Well-spoken Republican spoke to the Constitutionality of Gay Marriage…

Gregg Underheim, a former Republican representative from Wisconsin explained his vote during debate on the amendment for Wisconsin to ban "gay marriage".  This topic strikes me as one that will get more an more attention, hopefully in the Obama administration and in coming years, as so many loving couples cannot marry and have to try and set up documents that give them equal rights.  But rarely, do you find someone who is not part of "the movement" for GLBT marriage who provides an well-written statement.  Although this one is over two years old and this Senator ultimately resigned, I wanted to credit Mr. Underheim for his words:

"Constitutions protect individuals from undue intrusion into their lives by government. The right to free speech is a constitutional prohibition on governmental restriction. Freedom of religion is a restriction that says government can’t prevent you from worshipping as you want. Passing this today will change the nature of the Constitution. This is anti-constiutional."

"Constitutions ought not treat gay people differently than anyone else. This ban moves us from protecting people to disenfranchising them."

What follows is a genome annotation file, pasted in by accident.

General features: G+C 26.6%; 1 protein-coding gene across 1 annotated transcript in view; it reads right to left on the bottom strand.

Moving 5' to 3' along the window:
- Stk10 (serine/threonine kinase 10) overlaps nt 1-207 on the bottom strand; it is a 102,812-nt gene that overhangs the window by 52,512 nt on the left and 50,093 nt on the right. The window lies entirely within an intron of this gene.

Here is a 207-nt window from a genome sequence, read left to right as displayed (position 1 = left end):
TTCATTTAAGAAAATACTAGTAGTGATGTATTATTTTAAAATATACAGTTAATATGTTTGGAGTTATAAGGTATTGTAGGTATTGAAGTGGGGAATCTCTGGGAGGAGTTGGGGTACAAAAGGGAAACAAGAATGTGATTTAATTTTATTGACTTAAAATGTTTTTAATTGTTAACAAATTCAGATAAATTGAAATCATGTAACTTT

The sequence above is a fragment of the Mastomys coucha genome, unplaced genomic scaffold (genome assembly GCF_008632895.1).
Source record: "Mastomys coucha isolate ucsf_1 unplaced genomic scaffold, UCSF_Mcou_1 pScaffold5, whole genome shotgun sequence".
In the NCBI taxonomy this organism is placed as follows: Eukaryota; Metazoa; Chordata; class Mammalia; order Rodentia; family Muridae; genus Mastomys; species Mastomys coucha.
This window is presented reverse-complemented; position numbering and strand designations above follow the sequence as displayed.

"What we are doing today is wrong."

"This is an anti-constitutional act. In virtually no other area do constitutions prohibit indivduals from participating in a specific activity. We today are singling out a group of people and saying you will be restricted from engaging in a specific activity. What or who is next? We are now saying that it is acceptable that this document single out specific people. It is the wrong thing to do."

"What social policy are we going to put into the Constitution next? When the constitutions are evicerated, some college professor is going to look back, and ask, “How did this happen?” It was Republicans that decided to do that. How did that happen? The one thing the Democrats never did was this. They never wrote a constitutional amendment that ensconced social policy. The never sat down and said they were going to put social policy in the constitution."

"Today, we are crossing a line, a line the matters."

"We are crossing a line that says it is okay to put our policy preferences in the constitution for perpetuity. That is not the role of this document. We are so overstepping those bounds, it is frightening. We should not be doing this, and I hope that people on my side of the aisle will vote with a clear conscience."

[Hat Tip:  Tom Scharbach, author of The PurpleScarf]